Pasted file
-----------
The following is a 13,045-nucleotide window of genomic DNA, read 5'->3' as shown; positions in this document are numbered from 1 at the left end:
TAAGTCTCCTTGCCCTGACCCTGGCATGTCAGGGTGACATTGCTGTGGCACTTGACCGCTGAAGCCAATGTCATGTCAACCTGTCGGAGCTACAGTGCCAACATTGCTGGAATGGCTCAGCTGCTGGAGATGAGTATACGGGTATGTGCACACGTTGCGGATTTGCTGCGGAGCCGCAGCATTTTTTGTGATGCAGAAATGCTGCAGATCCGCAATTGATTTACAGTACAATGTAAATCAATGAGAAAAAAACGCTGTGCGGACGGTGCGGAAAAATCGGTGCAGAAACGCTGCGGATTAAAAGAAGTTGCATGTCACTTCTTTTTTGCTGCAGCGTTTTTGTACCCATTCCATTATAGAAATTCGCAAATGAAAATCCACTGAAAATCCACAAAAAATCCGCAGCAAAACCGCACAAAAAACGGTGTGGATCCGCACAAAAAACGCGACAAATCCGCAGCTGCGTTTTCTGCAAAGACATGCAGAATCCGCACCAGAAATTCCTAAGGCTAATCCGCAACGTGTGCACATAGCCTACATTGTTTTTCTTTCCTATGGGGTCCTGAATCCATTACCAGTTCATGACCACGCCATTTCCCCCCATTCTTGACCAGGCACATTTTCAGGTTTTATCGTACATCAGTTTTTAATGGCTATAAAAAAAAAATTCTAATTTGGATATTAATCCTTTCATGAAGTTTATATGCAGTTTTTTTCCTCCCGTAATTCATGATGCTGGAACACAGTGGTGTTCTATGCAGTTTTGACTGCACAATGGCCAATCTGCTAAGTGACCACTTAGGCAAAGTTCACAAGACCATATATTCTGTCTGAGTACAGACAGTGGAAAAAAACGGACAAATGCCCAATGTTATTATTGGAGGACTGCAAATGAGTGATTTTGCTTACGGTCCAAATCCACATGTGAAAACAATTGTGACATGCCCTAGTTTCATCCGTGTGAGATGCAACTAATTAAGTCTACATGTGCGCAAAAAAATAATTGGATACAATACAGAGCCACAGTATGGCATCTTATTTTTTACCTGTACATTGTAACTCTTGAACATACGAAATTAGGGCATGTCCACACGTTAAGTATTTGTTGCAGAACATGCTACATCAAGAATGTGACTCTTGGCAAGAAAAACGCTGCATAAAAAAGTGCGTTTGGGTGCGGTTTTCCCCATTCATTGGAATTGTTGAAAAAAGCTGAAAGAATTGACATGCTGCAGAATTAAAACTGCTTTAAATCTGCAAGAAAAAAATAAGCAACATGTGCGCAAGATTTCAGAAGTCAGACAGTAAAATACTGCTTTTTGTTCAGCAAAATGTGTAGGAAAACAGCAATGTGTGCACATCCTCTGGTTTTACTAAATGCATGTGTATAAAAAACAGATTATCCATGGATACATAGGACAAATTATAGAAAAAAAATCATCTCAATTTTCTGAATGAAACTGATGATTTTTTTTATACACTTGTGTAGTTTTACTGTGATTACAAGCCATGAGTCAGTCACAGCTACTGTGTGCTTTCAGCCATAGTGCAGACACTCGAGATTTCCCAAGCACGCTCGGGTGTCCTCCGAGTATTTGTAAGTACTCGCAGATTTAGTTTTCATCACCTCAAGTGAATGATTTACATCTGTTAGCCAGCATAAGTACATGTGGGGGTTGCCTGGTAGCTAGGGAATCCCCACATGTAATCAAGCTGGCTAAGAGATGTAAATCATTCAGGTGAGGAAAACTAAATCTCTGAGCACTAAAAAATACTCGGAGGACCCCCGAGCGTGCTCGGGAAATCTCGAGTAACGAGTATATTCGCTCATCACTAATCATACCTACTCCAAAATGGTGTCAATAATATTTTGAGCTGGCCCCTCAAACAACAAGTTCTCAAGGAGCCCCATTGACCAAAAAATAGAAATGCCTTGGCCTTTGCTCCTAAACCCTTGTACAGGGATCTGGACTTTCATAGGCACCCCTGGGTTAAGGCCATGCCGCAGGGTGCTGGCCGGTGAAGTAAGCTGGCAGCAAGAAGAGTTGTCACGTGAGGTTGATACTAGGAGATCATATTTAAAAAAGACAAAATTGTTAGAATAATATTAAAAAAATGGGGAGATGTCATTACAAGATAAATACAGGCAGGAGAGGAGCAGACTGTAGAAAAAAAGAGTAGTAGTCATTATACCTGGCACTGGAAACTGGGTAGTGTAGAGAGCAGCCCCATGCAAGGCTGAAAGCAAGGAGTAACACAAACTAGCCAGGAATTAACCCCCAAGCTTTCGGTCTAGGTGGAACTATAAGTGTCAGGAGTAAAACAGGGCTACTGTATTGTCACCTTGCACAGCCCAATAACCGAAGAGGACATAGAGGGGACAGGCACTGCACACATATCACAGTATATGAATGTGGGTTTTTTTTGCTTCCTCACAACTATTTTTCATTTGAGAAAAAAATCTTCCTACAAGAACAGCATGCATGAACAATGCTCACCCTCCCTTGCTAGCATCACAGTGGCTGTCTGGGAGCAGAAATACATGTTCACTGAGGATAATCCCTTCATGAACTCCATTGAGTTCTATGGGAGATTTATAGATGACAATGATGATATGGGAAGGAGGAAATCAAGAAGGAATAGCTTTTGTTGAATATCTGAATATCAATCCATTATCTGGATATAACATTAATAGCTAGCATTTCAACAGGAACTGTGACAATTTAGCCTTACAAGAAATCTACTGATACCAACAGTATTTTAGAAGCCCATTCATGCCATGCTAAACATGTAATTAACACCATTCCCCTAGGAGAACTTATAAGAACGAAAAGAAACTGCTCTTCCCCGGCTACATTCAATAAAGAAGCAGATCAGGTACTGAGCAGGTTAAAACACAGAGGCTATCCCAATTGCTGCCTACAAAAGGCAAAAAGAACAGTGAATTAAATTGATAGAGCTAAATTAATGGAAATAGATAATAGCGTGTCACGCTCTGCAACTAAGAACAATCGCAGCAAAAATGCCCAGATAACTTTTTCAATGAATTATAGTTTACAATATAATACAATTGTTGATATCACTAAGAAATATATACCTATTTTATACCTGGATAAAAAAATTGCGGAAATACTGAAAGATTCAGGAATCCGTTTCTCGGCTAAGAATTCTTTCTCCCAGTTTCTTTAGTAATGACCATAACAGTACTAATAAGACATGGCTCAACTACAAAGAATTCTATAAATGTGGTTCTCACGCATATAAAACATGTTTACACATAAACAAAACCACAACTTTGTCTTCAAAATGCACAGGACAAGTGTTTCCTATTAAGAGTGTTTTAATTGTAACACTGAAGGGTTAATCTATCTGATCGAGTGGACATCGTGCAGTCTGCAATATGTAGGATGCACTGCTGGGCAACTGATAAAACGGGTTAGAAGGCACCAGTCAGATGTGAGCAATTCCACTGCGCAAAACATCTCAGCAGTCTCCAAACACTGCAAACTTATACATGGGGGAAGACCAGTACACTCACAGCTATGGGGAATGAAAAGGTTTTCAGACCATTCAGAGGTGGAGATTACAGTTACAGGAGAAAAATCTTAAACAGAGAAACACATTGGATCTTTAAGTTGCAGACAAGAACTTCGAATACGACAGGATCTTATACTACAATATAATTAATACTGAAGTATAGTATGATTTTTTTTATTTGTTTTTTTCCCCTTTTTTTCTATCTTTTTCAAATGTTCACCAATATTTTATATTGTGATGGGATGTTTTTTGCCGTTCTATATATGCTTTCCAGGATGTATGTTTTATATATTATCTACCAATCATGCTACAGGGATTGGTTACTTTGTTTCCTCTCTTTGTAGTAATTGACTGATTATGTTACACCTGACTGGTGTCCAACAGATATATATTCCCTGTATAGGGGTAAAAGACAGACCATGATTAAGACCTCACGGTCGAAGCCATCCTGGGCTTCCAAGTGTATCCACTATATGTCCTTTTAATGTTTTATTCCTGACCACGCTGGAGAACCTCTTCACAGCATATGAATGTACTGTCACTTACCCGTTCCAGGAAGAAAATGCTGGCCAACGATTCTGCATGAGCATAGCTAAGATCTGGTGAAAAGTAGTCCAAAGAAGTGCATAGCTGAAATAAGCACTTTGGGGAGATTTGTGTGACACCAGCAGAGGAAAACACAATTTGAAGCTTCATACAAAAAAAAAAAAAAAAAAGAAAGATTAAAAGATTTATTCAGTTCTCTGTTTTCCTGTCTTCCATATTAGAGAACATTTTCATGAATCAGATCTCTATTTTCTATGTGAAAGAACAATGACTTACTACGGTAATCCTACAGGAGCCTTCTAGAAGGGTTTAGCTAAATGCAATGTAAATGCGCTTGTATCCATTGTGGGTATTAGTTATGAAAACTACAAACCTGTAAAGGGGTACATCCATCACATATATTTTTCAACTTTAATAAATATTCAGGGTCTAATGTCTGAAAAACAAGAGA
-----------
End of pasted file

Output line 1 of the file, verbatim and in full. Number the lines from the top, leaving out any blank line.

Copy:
The following is a 13,045-nucleotide window of genomic DNA, read 5'->3' as shown; positions in this document are numbered from 1 at the left end: